Tag Archives: nazis

John Riceburg on Russia Today

26 Jun

John Riceburg speaking on Russia Today about Nazi hipsters.



They’ve arrived! The Nazi Hipsters!

27 Jan


What do you see in this picture? An ironic tote bag, piercings, stretched earlobes, unruly beards, orange sunglasses, starred Converses – nothing that would stand out around Neukölln. The scene might be worth a groan but not a whole blog entry, right?

But this wasn’t Neukölln. This picture was taken in Magdeburg on January 21 at a demonstration of 700 Nazis to commemorate the allied bombing of the city in 1945. It gives a whole new meaning to the tote: “Please don’t shove, I have a yoghurt in my bag.“ Shoving was on the cards because 1500 antifascists were trying to block the Beutel-carrying fascists’ route through the city.

“I was a Nazi before it was cool.” Social media is buzzing with speculation about what these Nazi hipsters think. “I was into Hitler back when he was ranting in basement bars in front of 30 people. Now he’s gotten too mainstream. But I have some of his early speeches on vinyl.” Or maybe they’ll complain that the Nazi bar Zum Henker is “full of [right-wing] tourists these days. Did you hear about that new Nazi café that opened in Treptow?”

Then again, Nazis have never been above borrowing from youth subcultures. The original skinheads in London weren’t Nazis at all – they were working class youth who listened to music from Jamaica and wore clothes with the logo of a Jewish tennis player. Not exactly a natural fit to white supremacism… but nonetheless, fascists were able to appropriate many elements of skinhead culture.

Over time there have been autonomist Nazis, hip hop Nazis, eco-Nazis… and let’s not forget the whole movement started with rampant plagiary of the 20th century’s most influential subculture: communism. That’s why Hitler gave his movement red flags, a “socialist” name and militant demonstrations. So maybe it was only a matter of time before Hipster Hitler would escape from comics into reality. What’s next? #FascismWeek?

Then again, what if these are just normal, non-Nazi hipsters who are joining Nazi demonstrations as some kind of art project? Just get some friends together, make ironic comments about the Nazis’ clothing and take lots of pictures for Instagram. Is all this fodder for a new Nazi Safari meme? It’s really the only option now that guerrilla knitting is out of style.

Source: http://www.exberliner.com/blogs/the-blog/theyve-arrived-the-nazi-hipsters/

Picture: Jesko Wrede

Frat boys gone ‘right’

6 Feb

Law students at the Free University of Berlin were receiving their diplomas at a ceremony on October 26. Among the attendees were four young men in militaristic uniforms. With their orange caps and black jackets, they looked like cadets, but in fact they belonged to one of Germany’s old-fashioned, right-wing student associations, or Burschenschaften – leftover “men’s clubs” in today’s Berlin.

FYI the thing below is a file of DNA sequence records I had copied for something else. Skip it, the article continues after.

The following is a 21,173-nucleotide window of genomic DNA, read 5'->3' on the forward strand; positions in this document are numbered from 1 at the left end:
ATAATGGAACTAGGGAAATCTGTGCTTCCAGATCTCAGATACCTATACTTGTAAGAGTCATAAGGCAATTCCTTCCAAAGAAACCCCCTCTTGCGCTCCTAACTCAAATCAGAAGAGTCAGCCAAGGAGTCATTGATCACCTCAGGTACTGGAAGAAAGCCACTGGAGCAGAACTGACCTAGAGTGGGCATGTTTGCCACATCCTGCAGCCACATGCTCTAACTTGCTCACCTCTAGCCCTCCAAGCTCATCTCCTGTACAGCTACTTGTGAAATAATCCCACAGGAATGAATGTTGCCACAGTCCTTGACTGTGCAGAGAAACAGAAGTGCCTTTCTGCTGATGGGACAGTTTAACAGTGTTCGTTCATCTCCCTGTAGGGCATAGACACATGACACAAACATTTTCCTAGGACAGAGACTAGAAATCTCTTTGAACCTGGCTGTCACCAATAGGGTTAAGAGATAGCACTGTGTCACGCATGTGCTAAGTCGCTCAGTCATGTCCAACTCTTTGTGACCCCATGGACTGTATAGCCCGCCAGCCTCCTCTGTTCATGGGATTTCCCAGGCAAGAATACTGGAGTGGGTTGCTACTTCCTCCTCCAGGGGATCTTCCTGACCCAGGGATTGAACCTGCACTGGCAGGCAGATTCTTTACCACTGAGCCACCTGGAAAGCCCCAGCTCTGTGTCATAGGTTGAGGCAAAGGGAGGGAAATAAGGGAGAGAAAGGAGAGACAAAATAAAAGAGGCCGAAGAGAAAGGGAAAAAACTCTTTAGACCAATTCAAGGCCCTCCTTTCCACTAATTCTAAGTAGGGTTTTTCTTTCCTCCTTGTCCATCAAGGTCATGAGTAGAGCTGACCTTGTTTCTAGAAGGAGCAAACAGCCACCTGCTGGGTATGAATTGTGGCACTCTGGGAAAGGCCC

Their presence at the ceremony caused a scandal. A student protested into the microphone – he couldn’t accept people from an “association that still requires an Aryan certificate!” Later, the head of the university wrote that the society’s uniforms should not be tolerated anywhere on campus.

Neo-Nazi sects? Not exactly. But these German “fraternities”, started as liberal patriotic collectives in the early 19th century, are much more problematic than their American counterparts.

“Burschenschaften have always been nationalistic, anti-French and anti-Semitic,” says Timo Meier, the anti-fascist officer of the student government of the Free University. “They are elitist and sexist, and many of them are right-wing extremists.”

Meier has demanded the dissolution of all Burschenschaften. “About 300 people protested against the national meeting of the Burschenschaften in Eisenach this summer,” he explains. The student government published a free pamphlet attacking the right-wing associations.

There are only half a dozen Burschenschaften in Berlin – none of whom agreed to a visit from Exberliner – but their networks are influential. Besides the students who live at the house (called the “Aktivias”), there are also the former students (“Alt-Herren”) who pay for everything.

These “old men” include Bild editor Kai Diekmann, federal transportation minister Peter Ramsauer and Berlin’s Minister of Social Affairs, Michael Büge from the conservative party CDU. Büge is a member of “Gothia”, the same group that caused the scandal at the Free University, The social democratic youth have called on him to resign, and he is considering giving up his Burschenschaft membership.

At the moment, the national association Deutsche Burschenschaft (DB) is on the verge of splitting, with a more liberal wing objecting to the majority’s refusal to distance themselves from fascists. “In the last two years,
they have gotten back in the news” because many refuse to accept
 non-Germans as members, Meier
 explained, and “today they have less 
than 10,000 members”.

Besides their political positions, they 
are also kind of strange. Their uniforms 
include colourful sashes and sometimes
 sabers, and many require that their
 members practice fencing, including
 getting a scar called a “Mensur” on the 
cheek. If you are looking for a room in
 a fancy old house with cheap rent, most
 Berlin Burschenschaften advertise they accept applications. But if you’re not German, don’t get your hopes up. JR

Source: http://www.exberliner.com/articles/no-girls-allowed/page-2.html